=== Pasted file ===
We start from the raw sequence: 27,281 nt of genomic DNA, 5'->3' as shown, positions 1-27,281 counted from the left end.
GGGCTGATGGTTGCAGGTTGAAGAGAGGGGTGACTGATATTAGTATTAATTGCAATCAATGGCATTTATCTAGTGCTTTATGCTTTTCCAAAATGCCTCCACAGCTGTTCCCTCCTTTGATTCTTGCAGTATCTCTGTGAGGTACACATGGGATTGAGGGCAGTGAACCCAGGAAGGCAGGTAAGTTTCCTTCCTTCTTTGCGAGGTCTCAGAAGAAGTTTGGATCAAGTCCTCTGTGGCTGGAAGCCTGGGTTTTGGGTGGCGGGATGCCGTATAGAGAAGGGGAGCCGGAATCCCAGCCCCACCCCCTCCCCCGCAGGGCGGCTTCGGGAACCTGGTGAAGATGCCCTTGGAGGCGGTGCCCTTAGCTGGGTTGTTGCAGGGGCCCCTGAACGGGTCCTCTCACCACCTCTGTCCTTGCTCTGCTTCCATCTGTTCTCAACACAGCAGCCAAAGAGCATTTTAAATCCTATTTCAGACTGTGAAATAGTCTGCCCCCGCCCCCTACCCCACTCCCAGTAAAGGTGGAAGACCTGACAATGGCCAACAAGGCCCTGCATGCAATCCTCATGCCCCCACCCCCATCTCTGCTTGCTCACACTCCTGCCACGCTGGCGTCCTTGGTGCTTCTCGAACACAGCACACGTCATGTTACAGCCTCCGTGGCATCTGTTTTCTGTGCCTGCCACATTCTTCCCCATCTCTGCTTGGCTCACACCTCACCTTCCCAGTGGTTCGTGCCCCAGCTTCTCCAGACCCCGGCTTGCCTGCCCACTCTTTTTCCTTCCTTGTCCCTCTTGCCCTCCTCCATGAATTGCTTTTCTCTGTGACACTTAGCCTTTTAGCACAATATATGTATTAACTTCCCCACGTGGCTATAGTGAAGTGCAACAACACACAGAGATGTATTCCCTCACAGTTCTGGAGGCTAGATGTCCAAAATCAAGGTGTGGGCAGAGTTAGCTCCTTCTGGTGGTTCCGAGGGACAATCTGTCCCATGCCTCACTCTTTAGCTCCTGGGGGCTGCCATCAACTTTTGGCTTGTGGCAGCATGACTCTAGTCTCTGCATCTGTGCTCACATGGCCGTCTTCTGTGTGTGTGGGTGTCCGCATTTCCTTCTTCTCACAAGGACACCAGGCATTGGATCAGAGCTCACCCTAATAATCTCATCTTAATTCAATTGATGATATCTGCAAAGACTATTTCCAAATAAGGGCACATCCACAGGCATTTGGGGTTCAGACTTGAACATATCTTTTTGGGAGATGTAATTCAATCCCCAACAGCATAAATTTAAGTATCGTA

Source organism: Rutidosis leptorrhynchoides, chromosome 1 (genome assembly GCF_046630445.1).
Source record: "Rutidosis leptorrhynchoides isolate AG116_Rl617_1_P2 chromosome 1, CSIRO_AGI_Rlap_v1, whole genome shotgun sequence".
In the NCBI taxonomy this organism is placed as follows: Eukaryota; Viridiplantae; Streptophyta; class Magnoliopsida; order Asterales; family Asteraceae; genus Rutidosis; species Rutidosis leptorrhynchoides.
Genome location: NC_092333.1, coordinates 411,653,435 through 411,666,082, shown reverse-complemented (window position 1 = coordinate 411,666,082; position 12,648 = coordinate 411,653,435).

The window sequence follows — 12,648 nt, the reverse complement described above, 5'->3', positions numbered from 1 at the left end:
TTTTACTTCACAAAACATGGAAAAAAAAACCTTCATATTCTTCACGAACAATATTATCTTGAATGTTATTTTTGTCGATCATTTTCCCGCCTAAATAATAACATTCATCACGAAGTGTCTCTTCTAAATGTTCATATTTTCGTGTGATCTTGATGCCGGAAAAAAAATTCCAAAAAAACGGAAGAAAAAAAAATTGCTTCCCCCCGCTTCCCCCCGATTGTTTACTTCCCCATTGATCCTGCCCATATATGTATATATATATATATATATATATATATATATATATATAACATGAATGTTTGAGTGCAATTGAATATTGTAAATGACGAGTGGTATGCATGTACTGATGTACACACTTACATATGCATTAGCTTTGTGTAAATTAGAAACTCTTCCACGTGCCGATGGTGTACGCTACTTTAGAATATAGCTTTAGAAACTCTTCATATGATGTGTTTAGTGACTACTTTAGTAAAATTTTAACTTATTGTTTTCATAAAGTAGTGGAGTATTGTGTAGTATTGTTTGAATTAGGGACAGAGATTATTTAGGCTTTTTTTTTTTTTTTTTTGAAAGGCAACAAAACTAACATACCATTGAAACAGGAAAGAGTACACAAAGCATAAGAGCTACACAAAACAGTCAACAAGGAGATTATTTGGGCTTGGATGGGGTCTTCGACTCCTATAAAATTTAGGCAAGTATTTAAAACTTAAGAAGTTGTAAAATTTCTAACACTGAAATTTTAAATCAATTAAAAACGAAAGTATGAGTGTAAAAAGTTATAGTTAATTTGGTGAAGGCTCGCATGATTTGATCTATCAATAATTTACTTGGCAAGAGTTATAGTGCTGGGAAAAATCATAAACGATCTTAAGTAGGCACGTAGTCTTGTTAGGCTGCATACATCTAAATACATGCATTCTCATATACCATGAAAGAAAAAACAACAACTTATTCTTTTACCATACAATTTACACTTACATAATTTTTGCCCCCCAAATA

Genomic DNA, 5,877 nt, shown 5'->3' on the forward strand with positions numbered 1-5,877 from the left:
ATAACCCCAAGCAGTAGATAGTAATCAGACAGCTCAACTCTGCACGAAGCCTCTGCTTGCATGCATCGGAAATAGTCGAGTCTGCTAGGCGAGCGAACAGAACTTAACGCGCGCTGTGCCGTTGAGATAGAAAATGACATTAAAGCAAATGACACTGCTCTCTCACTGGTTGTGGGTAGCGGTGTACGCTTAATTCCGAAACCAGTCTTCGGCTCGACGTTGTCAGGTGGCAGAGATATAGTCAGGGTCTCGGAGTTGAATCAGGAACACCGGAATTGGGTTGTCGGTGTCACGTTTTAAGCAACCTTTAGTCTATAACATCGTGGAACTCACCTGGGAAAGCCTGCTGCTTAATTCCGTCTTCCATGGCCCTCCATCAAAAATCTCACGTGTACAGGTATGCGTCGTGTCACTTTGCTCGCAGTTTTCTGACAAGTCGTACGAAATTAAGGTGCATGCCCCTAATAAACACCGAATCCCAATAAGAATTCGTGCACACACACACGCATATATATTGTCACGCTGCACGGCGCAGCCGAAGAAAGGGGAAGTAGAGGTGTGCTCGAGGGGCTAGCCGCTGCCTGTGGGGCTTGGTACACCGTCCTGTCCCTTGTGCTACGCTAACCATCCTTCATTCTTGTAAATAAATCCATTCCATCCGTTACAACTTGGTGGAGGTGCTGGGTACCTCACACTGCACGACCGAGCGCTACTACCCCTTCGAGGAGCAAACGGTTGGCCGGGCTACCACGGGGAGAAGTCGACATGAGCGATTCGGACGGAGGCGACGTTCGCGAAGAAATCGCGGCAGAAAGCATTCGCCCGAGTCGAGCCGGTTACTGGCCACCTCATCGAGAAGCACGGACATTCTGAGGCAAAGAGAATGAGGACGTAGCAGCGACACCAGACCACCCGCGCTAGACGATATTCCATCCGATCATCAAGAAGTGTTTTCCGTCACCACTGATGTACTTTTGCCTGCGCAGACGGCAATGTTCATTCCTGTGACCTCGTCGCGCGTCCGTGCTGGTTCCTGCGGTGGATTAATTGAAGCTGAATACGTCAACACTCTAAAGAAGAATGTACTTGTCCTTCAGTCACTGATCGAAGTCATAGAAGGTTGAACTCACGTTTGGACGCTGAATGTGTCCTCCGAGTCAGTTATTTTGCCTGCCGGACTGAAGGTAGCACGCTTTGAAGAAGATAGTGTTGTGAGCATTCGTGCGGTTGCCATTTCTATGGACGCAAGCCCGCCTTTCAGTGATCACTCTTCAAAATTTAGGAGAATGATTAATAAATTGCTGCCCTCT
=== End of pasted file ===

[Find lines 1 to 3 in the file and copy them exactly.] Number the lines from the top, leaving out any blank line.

We start from the raw sequence: 27,281 nt of genomic DNA, 5'->3' as shown, positions 1-27,281 counted from the left end.
GGGCTGATGGTTGCAGGTTGAAGAGAGGGGTGACTGATATTAGTATTAATTGCAATCAATGGCATTTATCTAGTGCTTTATGCTTTTCCAAAATGCCTCCACAGCTGTTCCCTCCTTTGATTCTTGCAGTATCTCTGTGAGGTACACATGGGATTGAGGGCAGTGAACCCAGGAAGGCAGGTAAGTTTCCTTCCTTCTTTGCGAGGTCTCAGAAGAAGTTTGGATCAAGTCCTCTGTGGCTGGAAGCCTGGGTTTTGGGTGGCGGGATGCCGTATAGAGAAGGGGAGCCGGAATCCCAGCCCCACCCCCTCCCCCGCAGGGCGGCTTCGGGAACCTGGTGAAGATGCCCTTGGAGGCGGTGCCCTTAGCTGGGTTGTTGCAGGGGCCCCTGAACGGGTCCTCTCACCACCTCTGTCCTTGCTCTGCTTCCATCTGTTCTCAACACAGCAGCCAAAGAGCATTTTAAATCCTATTTCAGACTGTGAAATAGTCTGCCCCCGCCCCCTACCCCACTCCCAGTAAAGGTGGAAGACCTGACAATGGCCAACAAGGCCCTGCATGCAATCCTCATGCCCCCACCCCCATCTCTGCTTGCTCACACTCCTGCCACGCTGGCGTCCTTGGTGCTTCTCGAACACAGCACACGTCATGTTACAGCCTCCGTGGCATCTGTTTTCTGTGCCTGCCACATTCTTCCCCATCTCTGCTTGGCTCACACCTCACCTTCCCAGTGGTTCGTGCCCCAGCTTCTCCAGACCCCGGCTTGCCTGCCCACTCTTTTTCCTTCCTTGTCCCTCTTGCCCTCCTCCATGAATTGCTTTTCTCTGTGACACTTAGCCTTTTAGCACAATATATGTATTAACTTCCCCACGTGGCTATAGTGAAGTGCAACAACACACAGAGATGTATTCCCTCACAGTTCTGGAGGCTAGATGTCCAAAATCAAGGTGTGGGCAGAGTTAGCTCCTTCTGGTGGTTCCGAGGGACAATCTGTCCCATGCCTCACTCTTTAGCTCCTGGGGGCTGCCATCAACTTTTGGCTTGTGGCAGCATGACTCTAGTCTCTGCATCTGTGCTCACATGGCCGTCTTCTGTGTGTGTGGGTGTCCGCATTTCCTTCTTCTCACAAGGACACCAGGCATTGGATCAGAGCTCACCCTAATAATCTCATCTTAATTCAATTGATGATATCTGCAAAGACTATTTCCAAATAAGGGCACATCCACAGGCATTTGGGGTTCAGACTTGAACATATCTTTTTGGGAGATGTAATTCAATCCCCAACAGCATAAATTTAAGTATCGTA

Source organism: Rutidosis leptorrhynchoides, chromosome 1 (genome assembly GCF_046630445.1).